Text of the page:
Photo credit: Pam Hunt

Threats to New Hampshire’s Birds

Sometimes the mere presence of human activity can be a threat to birds and other wildlife. For example, close approach by watercraft has long been known to disturb nesting birds such as loons, and wildlife managers have responded with remedies such as installing signage and roping off areas around nests. The same strategies are used to protect cliff-nesting Peregrine Falcons and Piping Plovers on coastal beaches. It is increasingly recognized that many other nesting birds will alter their behavior in response to passive recreation such as hiking and dog-walking, with implications for trail placement even on protected lands. Sometimes human presence too close to nests can serve to attract predators.

A pug running free on the beach
Dogs and people can cause disturbances to nests and resting migratory birds.
Piping plovers nest on coastal beaches.
Piping plovers nest on coastal beaches.

During migration, it is critical that birds build up sufficient fat reserves to fuel the next leg of their journey. When not actively foraging, they need to rest and conserve energy, and anything that disturbs them may compromise their migratory preparation. Most research on this topic relates to migrating shorebirds, which often roost on beaches that are also used by people. When these resting birds are flushed by beach-goers or their dogs they expend valuable energy, and may end up delaying their departure as a result. The later they leave, the less likely they are to survive the entire journey. An extreme version of this threat is thankfully rare, and involves unregulated hunting of migrating or wintering shorebirds and terns. This practice is limited to a handful of countries in the eastern Caribbean and South America, but is believed to have contributed to declines in some species.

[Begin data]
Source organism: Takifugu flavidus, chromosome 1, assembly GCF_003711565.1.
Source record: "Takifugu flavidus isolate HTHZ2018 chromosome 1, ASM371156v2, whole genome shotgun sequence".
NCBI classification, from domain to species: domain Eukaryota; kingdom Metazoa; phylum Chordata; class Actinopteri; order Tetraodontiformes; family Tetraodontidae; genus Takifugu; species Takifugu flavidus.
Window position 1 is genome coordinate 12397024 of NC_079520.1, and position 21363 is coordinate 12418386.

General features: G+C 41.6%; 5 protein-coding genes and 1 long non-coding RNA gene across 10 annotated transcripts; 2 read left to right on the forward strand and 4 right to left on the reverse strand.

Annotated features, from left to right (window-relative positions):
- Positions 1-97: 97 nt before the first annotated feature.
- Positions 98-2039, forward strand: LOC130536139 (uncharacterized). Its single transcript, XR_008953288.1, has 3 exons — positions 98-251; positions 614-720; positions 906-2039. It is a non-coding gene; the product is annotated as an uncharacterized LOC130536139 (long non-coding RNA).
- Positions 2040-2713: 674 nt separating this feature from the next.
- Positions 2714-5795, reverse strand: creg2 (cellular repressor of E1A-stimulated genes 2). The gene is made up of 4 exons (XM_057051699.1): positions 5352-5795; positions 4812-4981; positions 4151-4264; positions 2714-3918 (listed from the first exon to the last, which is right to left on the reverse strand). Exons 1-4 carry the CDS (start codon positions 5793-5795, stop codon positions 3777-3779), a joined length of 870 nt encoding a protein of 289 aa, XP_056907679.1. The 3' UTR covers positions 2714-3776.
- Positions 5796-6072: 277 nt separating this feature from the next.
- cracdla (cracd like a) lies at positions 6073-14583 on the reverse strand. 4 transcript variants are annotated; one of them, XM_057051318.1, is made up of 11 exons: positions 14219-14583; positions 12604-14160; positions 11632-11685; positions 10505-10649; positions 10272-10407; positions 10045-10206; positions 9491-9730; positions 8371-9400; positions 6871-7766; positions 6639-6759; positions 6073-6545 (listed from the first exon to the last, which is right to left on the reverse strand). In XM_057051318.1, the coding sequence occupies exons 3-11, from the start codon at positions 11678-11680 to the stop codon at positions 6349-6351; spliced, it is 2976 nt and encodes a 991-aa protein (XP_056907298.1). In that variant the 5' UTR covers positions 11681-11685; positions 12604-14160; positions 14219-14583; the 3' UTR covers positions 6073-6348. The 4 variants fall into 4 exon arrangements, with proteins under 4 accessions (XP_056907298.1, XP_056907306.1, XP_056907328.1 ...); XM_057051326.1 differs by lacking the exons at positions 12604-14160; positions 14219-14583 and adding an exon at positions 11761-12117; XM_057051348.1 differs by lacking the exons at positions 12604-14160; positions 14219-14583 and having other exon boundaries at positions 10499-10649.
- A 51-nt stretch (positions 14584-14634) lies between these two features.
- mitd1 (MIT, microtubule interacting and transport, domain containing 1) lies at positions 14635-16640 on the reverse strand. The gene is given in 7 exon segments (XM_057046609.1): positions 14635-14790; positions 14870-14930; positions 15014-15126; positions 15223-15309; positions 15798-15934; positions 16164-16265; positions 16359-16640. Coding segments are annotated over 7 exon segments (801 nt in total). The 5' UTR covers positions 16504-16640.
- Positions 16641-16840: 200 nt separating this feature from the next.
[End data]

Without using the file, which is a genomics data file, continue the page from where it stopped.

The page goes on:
Information for the species profiles on this website was compiled from a combination of the sources listed below.

  • The Birds of New Hampshire. By Allan R. Keith and Robert B. Fox. 2013. Memoirs of the Nuttall Ornithological club No. 19.

  • Atlas of the Breeding Birds of New Hampshire. Carol R. Foss, ed. 1994. Arcadia Publishing Company and Audubon Society of New Hampshire

  • Birds of the World. Various authors and dates. Cornell Laboratory of Ornithology.

  • Data from the Breeding Bird Survey

  • Data from the Christmas Bird Count